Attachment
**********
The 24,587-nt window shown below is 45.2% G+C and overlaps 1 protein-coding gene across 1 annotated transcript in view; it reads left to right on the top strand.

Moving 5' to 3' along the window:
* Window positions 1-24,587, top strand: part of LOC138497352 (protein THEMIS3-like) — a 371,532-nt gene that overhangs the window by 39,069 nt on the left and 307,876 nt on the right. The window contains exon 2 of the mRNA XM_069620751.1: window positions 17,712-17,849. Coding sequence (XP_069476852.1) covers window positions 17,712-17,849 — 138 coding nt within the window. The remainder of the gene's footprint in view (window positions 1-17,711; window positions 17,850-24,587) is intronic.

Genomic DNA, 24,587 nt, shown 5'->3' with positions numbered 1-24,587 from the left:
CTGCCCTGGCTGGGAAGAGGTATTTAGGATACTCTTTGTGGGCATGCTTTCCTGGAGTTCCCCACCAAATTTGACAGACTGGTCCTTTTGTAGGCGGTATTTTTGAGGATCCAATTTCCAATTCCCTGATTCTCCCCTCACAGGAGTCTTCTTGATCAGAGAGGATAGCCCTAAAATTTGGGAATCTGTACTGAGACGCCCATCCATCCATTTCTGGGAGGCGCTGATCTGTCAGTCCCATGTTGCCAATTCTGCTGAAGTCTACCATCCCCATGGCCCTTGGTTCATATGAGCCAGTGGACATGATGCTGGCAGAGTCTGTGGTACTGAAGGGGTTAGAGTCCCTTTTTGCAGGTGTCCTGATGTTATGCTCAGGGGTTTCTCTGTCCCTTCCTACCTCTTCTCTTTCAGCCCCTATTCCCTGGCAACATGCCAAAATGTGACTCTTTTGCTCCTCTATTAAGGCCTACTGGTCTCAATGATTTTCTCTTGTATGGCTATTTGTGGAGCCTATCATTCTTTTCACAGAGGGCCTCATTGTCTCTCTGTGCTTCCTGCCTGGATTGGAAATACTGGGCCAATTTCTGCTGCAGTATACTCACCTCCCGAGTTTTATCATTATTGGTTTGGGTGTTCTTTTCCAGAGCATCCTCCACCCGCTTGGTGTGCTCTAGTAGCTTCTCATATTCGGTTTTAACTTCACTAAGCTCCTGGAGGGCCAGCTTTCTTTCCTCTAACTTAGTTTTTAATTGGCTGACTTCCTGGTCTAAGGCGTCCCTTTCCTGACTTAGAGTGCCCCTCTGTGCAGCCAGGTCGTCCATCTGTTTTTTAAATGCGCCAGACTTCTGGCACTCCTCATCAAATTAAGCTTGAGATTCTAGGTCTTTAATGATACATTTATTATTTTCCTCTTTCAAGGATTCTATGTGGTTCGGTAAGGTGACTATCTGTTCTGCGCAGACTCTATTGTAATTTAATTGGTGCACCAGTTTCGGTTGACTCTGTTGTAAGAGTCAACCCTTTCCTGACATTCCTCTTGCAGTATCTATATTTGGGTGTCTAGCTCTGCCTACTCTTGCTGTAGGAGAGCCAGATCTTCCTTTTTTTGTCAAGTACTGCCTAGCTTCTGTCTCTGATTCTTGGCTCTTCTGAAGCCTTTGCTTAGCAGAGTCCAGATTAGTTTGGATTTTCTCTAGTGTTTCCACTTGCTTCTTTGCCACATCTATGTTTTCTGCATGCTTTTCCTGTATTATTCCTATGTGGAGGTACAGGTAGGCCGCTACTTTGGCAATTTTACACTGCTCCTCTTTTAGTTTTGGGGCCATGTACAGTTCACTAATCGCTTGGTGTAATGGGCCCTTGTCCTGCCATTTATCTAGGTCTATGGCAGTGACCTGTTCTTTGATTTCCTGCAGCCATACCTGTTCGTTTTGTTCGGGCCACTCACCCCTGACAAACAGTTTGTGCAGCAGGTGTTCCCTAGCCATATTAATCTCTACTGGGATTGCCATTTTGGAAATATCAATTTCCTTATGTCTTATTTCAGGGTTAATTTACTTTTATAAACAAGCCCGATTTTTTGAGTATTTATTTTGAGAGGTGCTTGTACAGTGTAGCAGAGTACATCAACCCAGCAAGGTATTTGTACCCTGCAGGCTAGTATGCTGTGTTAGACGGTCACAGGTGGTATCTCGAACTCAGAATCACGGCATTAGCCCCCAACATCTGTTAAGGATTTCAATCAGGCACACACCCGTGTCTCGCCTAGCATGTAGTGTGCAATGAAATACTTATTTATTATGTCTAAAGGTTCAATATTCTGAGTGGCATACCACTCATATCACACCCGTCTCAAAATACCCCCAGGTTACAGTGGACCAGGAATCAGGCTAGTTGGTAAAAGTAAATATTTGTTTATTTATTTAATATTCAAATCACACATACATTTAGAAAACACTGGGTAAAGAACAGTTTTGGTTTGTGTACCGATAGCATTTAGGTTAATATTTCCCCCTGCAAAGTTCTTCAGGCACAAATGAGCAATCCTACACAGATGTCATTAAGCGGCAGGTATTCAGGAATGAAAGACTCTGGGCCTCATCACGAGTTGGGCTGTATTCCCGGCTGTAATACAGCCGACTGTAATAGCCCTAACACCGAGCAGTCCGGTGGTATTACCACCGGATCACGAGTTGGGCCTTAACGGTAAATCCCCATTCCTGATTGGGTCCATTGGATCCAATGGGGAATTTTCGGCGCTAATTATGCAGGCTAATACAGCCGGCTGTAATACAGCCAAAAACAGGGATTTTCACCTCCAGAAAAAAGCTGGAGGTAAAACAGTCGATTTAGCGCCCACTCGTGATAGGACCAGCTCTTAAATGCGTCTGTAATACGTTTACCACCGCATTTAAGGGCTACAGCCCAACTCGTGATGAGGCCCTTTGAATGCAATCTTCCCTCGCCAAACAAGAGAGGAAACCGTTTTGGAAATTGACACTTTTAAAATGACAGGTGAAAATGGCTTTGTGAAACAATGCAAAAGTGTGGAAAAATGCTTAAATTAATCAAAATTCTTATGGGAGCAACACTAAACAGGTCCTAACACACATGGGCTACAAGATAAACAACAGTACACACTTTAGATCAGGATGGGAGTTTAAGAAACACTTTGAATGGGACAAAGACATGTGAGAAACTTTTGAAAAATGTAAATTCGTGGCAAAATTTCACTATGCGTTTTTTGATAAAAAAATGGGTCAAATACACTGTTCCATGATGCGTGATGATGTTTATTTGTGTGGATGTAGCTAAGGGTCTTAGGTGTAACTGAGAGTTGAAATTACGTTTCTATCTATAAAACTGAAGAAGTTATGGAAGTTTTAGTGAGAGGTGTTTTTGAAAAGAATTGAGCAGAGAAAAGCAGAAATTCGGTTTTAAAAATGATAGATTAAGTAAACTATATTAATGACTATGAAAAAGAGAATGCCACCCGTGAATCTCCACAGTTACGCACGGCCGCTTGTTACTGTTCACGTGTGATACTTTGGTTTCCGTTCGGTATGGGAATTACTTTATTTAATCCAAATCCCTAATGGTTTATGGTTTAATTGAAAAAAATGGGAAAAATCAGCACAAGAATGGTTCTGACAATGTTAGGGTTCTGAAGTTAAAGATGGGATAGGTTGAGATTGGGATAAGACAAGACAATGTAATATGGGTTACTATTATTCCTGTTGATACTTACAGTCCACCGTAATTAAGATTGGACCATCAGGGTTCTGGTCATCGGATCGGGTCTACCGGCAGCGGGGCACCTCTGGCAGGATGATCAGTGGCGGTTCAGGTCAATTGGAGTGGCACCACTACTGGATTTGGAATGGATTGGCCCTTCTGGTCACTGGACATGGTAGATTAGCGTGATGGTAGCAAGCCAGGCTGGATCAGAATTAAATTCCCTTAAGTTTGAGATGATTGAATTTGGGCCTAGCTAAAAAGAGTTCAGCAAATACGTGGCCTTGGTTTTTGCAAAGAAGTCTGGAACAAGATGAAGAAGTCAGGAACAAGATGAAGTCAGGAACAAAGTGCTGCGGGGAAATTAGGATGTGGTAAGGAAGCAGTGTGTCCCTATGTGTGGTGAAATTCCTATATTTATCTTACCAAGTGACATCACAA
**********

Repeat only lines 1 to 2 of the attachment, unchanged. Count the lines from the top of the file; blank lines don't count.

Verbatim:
The 24,587-nt window shown below is 45.2% G+C and overlaps 1 protein-coding gene across 1 annotated transcript in view; it reads left to right on the top strand.

Moving 5' to 3' along the window: